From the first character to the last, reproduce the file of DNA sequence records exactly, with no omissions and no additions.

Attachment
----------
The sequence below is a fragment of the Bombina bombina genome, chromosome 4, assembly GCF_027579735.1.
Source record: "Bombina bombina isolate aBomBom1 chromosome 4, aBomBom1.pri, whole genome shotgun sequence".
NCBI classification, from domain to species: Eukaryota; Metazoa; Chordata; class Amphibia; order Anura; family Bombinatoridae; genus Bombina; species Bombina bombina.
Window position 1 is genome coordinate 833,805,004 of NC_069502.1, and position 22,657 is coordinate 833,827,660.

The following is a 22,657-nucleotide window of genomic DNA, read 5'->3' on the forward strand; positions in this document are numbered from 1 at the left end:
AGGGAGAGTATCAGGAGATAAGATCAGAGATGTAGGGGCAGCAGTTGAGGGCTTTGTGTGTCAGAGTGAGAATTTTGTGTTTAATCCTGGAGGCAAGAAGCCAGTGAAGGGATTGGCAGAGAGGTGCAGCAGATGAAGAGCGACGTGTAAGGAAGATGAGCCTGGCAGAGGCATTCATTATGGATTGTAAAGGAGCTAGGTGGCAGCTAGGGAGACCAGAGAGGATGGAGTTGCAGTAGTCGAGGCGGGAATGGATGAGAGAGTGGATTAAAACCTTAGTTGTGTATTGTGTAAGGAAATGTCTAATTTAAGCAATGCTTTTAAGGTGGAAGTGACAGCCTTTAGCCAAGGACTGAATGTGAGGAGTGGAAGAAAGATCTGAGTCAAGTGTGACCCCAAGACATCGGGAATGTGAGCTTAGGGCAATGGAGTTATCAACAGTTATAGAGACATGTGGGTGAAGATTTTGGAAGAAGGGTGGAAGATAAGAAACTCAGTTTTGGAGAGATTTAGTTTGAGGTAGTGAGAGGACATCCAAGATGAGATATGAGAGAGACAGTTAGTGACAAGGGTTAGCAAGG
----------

The sequence below is a fragment of the Bombina bombina genome, chromosome 4, assembly GCF_027579735.1.
Source record: "Bombina bombina isolate aBomBom1 chromosome 4, aBomBom1.pri, whole genome shotgun sequence".
NCBI classification, from domain to species: Eukaryota; Metazoa; Chordata; class Amphibia; order Anura; family Bombinatoridae; genus Bombina; species Bombina bombina.
Window position 1 is genome coordinate 833,805,004 of NC_069502.1, and position 22,657 is coordinate 833,827,660.

The following is a 22,657-nucleotide window of genomic DNA, read 5'->3' on the forward strand; positions in this document are numbered from 1 at the left end:
AGGGAGAGTATCAGGAGATAAGATCAGAGATGTAGGGGCAGCAGTTGAGGGCTTTGTGTGTCAGAGTGAGAATTTTGTGTTTAATCCTGGAGGCAAGAAGCCAGTGAAGGGATTGGCAGAGAGGTGCAGCAGATGAAGAGCGACGTGTAAGGAAGATGAGCCTGGCAGAGGCATTCATTATGGATTGTAAAGGAGCTAGGTGGCAGCTAGGGAGACCAGAGAGGATGGAGTTGCAGTAGTCGAGGCGGGAATGGATGAGAGAGTGGATTAAAACCTTAGTTGTGTATTGTGTAAGGAAATGTCTAATTTAAGCAATGCTTTTAAGGTGGAAGTGACAGCCTTTAGCCAAGGACTGAATGTGAGGAGTGGAAGAAAGATCTGAGTCAAGTGTGACCCCAAGACATCGGGAATGTGAGCTTAGGGCAATGGAGTTATCAACAGTTATAGAGACATGTGGGTGAAGATTTTGGAAGAAGGGTGGAAGATAAGAAACTCAGTTTTGGAGAGATTTAGTTTGAGGTAGTGAGAGGACATCCAAGATGAGATATGAGAGAGACAGTTAGTGACAAGGGTTAGCAAGG